Emotions and Where We Feel Them

I said that I would be telling you some more about my investigations (and discoveries) about the history of distillation, alcohol, and the search for the sacred. But as I mentioned to Mark (see yesterday’s comments) I’d like to make a small detour to another theme. I’ll get back to these other subjects but…

Here’s some very cool empirical research that supports the idea that emotions are registered in particular zones of the body and these areas are the same across cultures.

Curious? Indifferent? Angry? Bored?
Here’s my question:
Where do you feel that emotion?

It’s a weird question but almost anyone familiar with Silo’s writings, and most people once you provide some context, will answer something like: in my body.

Where else could it happen, where else could those registers be?

Or said another way: where else could I feel these emotions? Outside of me? Floating in some external space? In the space of perception? No of course it must be in what Silo calls the space of representation, i.e. inside me, in my body, where else could it be.

I feel these peculiar impulses of the centre of emotional response as variations in what Siloists call my coenesthesia (pronounced like but different from synesthesia). That is, in the internal sensations of my body, what some people call somasethesia, or somatesthesia, interoception, etc. But careful observation teaches that they are not just “in my body”. They are somewhere specific, they are registered in particular locations in my space of representation. It’s as if you could map them with 3-d Cartesian coordinates where you locate them on an x, y and z coordinate).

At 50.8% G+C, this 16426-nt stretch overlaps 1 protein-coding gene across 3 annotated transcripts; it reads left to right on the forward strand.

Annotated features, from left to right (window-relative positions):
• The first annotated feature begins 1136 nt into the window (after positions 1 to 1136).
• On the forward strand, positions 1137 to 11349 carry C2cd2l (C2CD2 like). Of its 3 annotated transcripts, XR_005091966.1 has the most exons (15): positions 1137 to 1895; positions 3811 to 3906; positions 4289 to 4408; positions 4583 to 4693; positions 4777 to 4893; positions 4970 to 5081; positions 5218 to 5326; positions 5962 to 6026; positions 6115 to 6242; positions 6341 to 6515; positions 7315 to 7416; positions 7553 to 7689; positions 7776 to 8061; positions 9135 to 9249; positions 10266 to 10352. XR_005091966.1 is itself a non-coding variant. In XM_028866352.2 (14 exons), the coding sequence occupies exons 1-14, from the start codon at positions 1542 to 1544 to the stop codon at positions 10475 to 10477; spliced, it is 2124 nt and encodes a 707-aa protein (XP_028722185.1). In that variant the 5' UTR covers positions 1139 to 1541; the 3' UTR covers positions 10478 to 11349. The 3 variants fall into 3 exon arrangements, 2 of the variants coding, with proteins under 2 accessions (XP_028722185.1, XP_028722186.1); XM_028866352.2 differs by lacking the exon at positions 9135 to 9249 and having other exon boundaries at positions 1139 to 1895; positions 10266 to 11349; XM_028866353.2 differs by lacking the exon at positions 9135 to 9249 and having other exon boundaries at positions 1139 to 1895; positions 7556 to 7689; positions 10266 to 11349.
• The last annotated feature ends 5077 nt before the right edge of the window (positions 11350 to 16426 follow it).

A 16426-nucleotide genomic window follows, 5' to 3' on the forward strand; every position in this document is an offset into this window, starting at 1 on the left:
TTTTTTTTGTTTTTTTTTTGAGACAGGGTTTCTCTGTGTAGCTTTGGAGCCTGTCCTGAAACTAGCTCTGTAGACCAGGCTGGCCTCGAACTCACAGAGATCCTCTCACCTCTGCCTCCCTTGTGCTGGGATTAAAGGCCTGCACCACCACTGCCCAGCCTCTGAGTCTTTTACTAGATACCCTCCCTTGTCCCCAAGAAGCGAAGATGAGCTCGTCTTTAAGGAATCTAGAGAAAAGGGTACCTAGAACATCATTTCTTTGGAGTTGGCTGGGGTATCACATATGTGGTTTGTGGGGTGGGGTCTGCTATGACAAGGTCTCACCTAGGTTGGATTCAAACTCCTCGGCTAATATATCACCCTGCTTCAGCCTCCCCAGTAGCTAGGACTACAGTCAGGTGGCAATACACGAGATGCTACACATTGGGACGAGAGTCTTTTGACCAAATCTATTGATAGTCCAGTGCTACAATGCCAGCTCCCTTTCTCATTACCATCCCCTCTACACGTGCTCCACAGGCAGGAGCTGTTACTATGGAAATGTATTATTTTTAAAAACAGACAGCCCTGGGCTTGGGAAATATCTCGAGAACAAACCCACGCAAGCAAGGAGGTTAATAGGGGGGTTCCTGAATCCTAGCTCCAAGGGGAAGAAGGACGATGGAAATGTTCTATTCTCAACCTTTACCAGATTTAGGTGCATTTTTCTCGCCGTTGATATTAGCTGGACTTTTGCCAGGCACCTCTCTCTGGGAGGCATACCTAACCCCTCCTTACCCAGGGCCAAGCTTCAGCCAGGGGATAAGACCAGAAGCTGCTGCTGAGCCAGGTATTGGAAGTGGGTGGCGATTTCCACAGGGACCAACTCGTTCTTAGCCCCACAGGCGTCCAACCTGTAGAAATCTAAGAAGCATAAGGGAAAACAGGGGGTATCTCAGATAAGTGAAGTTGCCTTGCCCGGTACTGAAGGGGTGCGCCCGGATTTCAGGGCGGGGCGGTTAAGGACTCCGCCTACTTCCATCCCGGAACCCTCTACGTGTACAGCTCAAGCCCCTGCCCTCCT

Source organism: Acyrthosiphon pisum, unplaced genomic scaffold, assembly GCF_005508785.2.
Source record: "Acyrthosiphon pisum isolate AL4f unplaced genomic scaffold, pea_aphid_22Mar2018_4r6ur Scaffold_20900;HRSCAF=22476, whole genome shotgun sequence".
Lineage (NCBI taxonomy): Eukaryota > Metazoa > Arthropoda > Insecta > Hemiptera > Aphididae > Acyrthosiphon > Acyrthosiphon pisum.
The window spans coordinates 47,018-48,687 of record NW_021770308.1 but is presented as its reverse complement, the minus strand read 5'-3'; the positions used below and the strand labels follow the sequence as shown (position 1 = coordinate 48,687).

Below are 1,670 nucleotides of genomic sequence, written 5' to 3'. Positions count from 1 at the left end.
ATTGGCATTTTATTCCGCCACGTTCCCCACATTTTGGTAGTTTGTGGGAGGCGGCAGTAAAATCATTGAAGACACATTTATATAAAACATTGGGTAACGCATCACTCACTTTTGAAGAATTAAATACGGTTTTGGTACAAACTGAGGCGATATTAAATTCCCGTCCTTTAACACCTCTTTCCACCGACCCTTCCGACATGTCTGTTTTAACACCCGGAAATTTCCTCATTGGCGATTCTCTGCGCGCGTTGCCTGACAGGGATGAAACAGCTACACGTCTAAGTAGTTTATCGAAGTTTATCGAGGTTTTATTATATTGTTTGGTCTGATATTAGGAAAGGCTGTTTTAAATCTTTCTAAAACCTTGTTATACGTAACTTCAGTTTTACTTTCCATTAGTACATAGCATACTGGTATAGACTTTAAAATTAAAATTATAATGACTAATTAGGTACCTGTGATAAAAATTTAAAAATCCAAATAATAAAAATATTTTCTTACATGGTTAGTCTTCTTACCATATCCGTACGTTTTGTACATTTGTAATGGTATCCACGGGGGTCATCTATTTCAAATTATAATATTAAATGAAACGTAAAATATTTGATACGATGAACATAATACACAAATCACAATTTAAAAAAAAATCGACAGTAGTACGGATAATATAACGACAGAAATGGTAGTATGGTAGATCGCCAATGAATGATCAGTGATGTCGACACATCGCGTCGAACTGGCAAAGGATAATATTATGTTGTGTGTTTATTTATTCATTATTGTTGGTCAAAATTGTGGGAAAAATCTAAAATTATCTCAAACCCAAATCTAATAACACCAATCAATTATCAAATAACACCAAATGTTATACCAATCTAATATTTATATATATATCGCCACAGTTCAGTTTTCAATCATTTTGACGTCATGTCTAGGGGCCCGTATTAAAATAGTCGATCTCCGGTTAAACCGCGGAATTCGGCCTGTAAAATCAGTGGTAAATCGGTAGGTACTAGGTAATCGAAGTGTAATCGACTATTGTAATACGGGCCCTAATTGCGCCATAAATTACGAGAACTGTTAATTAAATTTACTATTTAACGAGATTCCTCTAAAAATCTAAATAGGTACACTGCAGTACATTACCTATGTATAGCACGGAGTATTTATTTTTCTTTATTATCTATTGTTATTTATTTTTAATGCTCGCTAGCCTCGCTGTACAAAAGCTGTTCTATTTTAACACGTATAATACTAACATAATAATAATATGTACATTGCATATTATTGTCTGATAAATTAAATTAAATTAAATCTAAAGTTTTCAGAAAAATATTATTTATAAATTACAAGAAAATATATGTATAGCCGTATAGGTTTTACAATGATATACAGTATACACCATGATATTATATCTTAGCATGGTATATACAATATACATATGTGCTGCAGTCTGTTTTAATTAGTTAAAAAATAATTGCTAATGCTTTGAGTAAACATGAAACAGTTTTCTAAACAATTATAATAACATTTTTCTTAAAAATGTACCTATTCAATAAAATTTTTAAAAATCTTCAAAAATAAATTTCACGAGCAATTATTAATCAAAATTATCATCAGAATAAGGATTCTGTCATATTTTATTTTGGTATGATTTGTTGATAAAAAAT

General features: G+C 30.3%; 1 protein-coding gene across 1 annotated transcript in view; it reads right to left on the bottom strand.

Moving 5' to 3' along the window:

In other words: I feel my emotions inside of my body, and I feel them in, more or less, specific locations in my body.

Now here’s some research from the Aalto University in Finland that I thought was great fun (especially the picture) I think you’ll find it interesting.

According to Science Daily News
“Emotions adjust not only our mental, but also our bodily states. This way the prepare us to react swiftly to the dangers, but also to the opportunities such as pleasurable social interactions present in the environment. Awareness of the corresponding bodily changes may subsequently trigger the conscious emotional sensations, such as the feeling of happiness,” tells assistant professor Lauri Nummenmaa from Aalto University.”

You can find the article here or download a pdf of the full report here

Different emotions are associated with discernible patterns of bodily sensations. (Credit: Image courtesy of Aalto University)